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British city calls motorcycles a ‘noisy safety risk’

The British city of Cambridge justifies high charges for a Sustainable Travel Zone by calling motorcycling a noisy safety risk. Motorcyclists’ organisation BMF says these proposals are a poorly justified move against motorbikes.

A new consultation from the Greater Cambridge Partnership (GCP) has suggested that motorcycles are a safety risk, are noisy and that they conflict with cyclists. They have therefore proposed a charge of £5 a day for motorcycles travelling in and around Cambridge (please see the map for the area affected).

The GCP is formed of Cambridge City Council, Cambridgeshire County Council, South Cambridgeshire Council and the University of Cambridge, and aims to bring powers and investment from central government to improve Greater Cambridgeshire. Their new consultation, ‘Making Connections’, proposes to transform transport in and around Cambridge. These proposals include improvements to the bus network, walking and cycling routes and the creation of a Sustainable Travel Zone. As mentioned above, this would see motorbikes and mopeds charged £5 a day (the same as cars) for travelling within the zone between 7am and 7pm on weekdays. This will affect residents, commuters, visitors to the centre and to the Cambridge University Hospital which will be within the proposed area.

‘BMF would like to know where the idea comes from that motorcycles conflict with pedal cycles, as there doesn’t seem to be any data backing it up.’

The basis for these proposals is to improve air quality, emissions, and congestion. Why then, have the benefits of powered two-wheelers been ignored? Their ability to filter through traffic helps to reduce congestion, and they have lower emissions than cars. The British Motorcyclists Federation (BMF) – a member of FEMA – feels that the decision to charge them all the same rate is unjustified.

The idea that motorbikes and mopeds conflict with cyclists appears unfounded. Research from the University of Westminster into cycling injury risk attributed the greatest risk to cyclists to be poor cycling infrastructure, and motorcycles were not mentioned. Additionally, it has been shown that upward trends in motorcycling have not caused an increase in motorcycle collisions, and there is no evidence that motorcycling is more dangerous than pedal cycling in Cambridge.

BMF’s Emily Rochester

BMF’s Government Relations Executive Emily Rochester said: ‘We do not accept the reasonings put forward by the GCP and would like to know where the idea comes from that motorcycles conflict with pedal cycles, as there doesn’t seem to be any data backing it up. These proposals are a poorly justified move against not only motorbikes but all privately-owned transport.’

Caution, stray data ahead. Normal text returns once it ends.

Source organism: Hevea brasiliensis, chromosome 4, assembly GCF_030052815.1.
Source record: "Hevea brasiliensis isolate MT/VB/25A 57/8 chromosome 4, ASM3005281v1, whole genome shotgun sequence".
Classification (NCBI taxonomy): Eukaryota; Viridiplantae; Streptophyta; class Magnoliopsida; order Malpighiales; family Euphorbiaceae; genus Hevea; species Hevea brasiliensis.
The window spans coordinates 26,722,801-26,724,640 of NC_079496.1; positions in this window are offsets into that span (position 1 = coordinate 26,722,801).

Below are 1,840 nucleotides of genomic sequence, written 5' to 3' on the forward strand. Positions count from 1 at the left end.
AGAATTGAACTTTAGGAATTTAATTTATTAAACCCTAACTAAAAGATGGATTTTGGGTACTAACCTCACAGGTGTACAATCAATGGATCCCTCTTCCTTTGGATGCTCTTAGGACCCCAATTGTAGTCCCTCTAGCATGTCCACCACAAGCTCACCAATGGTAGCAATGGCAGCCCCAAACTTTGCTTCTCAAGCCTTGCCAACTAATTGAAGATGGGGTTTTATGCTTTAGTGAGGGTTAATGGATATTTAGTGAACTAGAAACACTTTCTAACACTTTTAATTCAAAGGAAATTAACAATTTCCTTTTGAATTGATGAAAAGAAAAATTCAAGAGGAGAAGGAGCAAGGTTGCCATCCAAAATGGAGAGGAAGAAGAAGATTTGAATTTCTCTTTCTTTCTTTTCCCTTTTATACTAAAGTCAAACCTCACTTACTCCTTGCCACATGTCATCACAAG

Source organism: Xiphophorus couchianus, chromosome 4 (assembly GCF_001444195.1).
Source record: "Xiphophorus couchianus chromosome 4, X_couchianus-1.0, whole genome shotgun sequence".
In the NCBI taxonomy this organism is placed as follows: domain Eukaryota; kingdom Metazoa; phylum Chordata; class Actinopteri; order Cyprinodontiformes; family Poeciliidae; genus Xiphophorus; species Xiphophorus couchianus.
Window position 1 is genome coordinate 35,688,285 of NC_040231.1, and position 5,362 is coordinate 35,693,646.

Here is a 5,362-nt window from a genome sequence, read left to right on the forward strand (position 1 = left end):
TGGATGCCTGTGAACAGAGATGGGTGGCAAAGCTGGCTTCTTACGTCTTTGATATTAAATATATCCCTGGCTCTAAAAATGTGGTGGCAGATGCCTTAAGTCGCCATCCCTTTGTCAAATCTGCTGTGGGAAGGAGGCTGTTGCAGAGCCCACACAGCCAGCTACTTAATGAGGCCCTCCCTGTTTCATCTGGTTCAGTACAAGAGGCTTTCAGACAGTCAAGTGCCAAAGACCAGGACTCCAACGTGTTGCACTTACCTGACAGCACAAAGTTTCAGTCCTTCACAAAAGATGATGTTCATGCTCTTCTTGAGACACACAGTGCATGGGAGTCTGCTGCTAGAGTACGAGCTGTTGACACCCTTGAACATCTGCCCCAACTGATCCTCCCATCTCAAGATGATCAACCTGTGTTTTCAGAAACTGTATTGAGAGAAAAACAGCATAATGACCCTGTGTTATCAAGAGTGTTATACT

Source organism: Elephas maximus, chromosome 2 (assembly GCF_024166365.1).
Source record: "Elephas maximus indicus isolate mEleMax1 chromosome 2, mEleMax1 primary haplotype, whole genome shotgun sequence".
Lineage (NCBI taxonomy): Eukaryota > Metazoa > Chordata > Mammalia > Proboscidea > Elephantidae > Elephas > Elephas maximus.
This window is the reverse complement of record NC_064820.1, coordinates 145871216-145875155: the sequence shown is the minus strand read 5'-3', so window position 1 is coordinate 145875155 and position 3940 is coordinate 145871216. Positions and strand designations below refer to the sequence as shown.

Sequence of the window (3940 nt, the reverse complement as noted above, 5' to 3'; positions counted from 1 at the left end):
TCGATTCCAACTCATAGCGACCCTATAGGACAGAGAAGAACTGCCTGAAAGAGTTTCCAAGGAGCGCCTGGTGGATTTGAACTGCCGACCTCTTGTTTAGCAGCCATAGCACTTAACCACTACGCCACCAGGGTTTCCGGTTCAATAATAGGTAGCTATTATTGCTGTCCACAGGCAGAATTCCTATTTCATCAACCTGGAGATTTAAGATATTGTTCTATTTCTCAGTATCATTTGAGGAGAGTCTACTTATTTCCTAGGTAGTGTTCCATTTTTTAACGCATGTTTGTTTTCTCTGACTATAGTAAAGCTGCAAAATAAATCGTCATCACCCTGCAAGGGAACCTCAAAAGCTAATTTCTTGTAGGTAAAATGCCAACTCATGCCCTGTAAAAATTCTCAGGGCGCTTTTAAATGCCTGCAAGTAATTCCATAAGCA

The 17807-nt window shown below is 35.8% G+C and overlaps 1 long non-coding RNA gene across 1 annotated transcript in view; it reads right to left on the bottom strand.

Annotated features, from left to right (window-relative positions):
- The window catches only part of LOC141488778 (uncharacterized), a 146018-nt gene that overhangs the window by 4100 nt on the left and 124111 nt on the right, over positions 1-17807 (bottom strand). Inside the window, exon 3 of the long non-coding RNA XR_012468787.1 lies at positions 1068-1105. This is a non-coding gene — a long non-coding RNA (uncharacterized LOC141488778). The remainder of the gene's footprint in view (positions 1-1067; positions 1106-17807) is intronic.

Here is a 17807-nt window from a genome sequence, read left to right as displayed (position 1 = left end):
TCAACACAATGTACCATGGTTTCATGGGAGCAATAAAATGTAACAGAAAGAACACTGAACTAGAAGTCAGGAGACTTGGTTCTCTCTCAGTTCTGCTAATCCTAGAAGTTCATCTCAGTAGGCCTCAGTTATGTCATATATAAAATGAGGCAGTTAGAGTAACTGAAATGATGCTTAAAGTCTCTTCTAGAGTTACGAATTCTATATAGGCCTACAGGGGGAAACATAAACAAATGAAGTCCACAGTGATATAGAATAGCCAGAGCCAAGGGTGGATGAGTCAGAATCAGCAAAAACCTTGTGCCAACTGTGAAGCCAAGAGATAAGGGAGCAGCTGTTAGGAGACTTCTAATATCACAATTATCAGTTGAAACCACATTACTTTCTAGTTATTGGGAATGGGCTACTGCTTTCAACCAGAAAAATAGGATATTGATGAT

Councillor for Cambridge City Council, Elisa Meschini (photo:

Emily Rochester approached the chair of GCP and Councillor for Cambridge City Council, Elisa Meschini, for comment and requested that their share any evidence for their claims that motorcycles conflict with pedal cycles. We received a generic response from a GCP spokesperson which did nothing to elaborate on the justification already presented in the consultation: “The Greater Cambridge Partnership (GCP) has listened to the views of our community to put forward ambitious proposals which would transform how people travel around Greater Cambridge. We want to create a London-style transport network that works for everyone. With faster, cheaper, more reliable bus services running from 5am until 1am – as well as more investment in better walking and cycling routes – to cut congestion, improve air quality and tackle inequality. These improvements would be paid for upfront by the GCP and phased in over four years before the proposed introduction of a Sustainable Travel Zone with a road user charge. A charge is proposed for all types of motor vehicles driving within the zone, which would fund the bus network in the future and deliver the space needed for more buses and active travel upgrades. Motorbikes, although smaller and less polluting than cars, would be charged £5 as they still contribute to pollution and congestion. This is a once in a generation opportunity to create a first-class transport network for Greater Cambridge – we encourage people who live, work and visit the region to tell us their views on the proposals in the ongoing public consultation.” BMF will continue to try and engage with the GCP on this issue.

Source: BMF

Top photograph courtesy of Triumph.